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Navigating Heritage: The Challenge of Development Consent for Demolishing Contributory Items in Conservation Areas

A recent decision of the Land and Environment Court demonstrates the difficulty in obtaining development consent to demolish a contributory item within a Heritage Conservation Area.

In the case of 26 Salisbury Pty Ltd v Woollahra Municipal Council [2024] NSWLEC 1119, the Court considered a DA for the demolition of an existing dwelling house and construction of a new residential apartment building comprising three apartments with basement parking, landscaping, and site works at 26 Salisbury Road, Rose Bay.  The site was located within the locally significant “Balfour Road Heritage Conservation Area” (HCA) as listed in the Woollahra Local Environmental Plan 2014 (WLEP).

The existing dwelling on the site was described as an “Inter-war Bungalow” and identified under the Woollahra DCP 2015 (DCP) as a “contributory item” within the HCA. The DCP defines contributory items as items that are not individually listed as heritage items but still add value to the character of the HCA.


The DCP (Development Control Plan) uses the term “contributory items” to refer to items not explicitly marked as heritage items on their own. However, they still add value to the Heritage Conservation Area (HCA). In simpler terms, even though these items aren’t singled out for heritage protection, they help give the heritage area its unique look and feel, enhancing its historical ambience.


The threshold issue for the Court to determine in this case was whether the impact of the proposed demolition on the heritage significance of the HCA was acceptable. The Court held that the impact was not acceptable.

The Court applied the planning principle established in Helou v Strathfield Municipal Council [2006] NSWLEC 66.  The principle suggests the Court should approach impact assessment by way of the following six (6)questions:

  1. What is the heritage significance of the conservation area?
  2. What contribution does the individual building make to the significance of the conservation area?
  3. Is the building structurally unsafe?
  4. If the building is or can be rendered structurally safe, is there any scope for extending or altering it to achieve the development aspirations of the applicant in a way that would have a lesser effect on the integrity of the conservation area than demolition?
  5. Are these costs so high that they impose an unacceptable burden on the owner of the building? Is the cost of altering or, extending or incorporating the contributory building into a development of the site (that is within the reasonable expectations for the use of the site under the applicable statutes and controls) so unreasonable that demolition should be permitted?
  6. Is the replacement of such quality that it will fit into the conservation area?


Applying these questions to the case, the Court discounted the applicant’s aspirations for the site and instead considered that enlarging the existing dwelling or introducing a second dwelling or dual occupancy were “conceivable ways to intensify the utilisation of the site without demolishing the existing dwelling”.  The Court also discounted the applicant’s evidence of costs associated with retaining the existing dwelling because (in a somewhat circular argument) those costs involved scenarios that “tend to defeat the benefits of retaining the contributory building”.  These are high thresholds.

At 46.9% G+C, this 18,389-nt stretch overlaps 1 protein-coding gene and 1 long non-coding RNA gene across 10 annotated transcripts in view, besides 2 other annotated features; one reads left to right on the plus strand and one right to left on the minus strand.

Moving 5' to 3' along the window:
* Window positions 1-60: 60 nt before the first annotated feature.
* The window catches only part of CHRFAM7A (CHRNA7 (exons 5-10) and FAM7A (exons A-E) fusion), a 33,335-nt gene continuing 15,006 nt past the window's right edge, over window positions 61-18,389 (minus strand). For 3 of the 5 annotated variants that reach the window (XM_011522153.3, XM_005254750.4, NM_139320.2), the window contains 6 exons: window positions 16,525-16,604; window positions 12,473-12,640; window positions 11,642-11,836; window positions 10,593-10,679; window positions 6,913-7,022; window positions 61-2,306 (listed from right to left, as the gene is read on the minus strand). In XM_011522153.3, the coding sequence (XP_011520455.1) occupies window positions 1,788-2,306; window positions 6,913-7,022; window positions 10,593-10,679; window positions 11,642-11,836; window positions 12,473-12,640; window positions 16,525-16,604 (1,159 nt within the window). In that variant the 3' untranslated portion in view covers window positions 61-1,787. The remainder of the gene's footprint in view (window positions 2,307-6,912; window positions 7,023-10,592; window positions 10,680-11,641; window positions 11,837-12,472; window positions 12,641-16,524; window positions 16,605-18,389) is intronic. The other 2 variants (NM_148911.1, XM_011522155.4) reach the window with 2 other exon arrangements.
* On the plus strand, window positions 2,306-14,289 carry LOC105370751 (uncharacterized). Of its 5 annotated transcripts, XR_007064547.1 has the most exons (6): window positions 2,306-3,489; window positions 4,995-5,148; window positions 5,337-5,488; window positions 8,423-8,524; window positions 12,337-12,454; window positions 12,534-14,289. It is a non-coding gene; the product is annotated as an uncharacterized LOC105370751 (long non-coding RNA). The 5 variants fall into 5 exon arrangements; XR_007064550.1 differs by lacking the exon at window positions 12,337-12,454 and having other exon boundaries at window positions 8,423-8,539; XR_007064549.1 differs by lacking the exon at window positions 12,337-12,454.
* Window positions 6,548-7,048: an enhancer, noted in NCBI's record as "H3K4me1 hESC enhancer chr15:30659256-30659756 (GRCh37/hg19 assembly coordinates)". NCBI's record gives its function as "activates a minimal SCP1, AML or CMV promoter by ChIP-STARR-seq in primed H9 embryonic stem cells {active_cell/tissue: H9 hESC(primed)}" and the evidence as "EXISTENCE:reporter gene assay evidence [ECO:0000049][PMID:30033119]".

Applicants seeking consent to demolish contributory items in an HCA face a very high bar.  Of the ten (10) applications considered by the Court since Helou, only four (4) have been successful.  In effect, councils apply a level of protection to a contributory item in an HCA equivalent to individually listed item in an LEP.


Following is a list of the cases and outcomes applying Helou.

  1. Trustees of Roman Catholic Church for Diocese of Maitland-Newcastle v Newcastle City Council – Dismissed.
  2. Fullerton House Pty Ltd v Woollahra Municipal Council – Upheld.
  3. Xu v Council of City of Sydney – Dismissed.
  4. Saunders v Hunters Hill Council – Dismissed.
  5. Aung v Hornsby Shire Council – Dismissed.
  6. Bourke v North Sydney Council – Dismissed.
  7. Blackmore Design Group Pty Ltd v Manly Council – Upheld.
  8. Tang v Hornsby Shire Council – Dismissed.
  9. Urbanesque Planning Pty Ltd v Singleton Shire Council – Upheld.
  10. Mersonn Pty Ltd v Woollahra Municipal Council – Upheld.


Consult with Legal Experts for Heritage Law Experts

Understanding the legal framework is essential for developers and property owners navigating the complexities of Heritage Conservation Areas. Before proceeding with plans that involve modifying or demolishing contributory items, it is necessary to seek specialised legal counsel. Engaging with solicitors specialising in environment, planning, government councils, and heritage law will provide you with crucial insights and strategic advice, ensuring compliance with all relevant regulations and maximising the likelihood of achieving favourable outcomes with the court. Contact Madison Marcus Law Firm for legal experts in heritage, planning and environmental law to safeguard your interests and uphold the integrity of our heritage sites.


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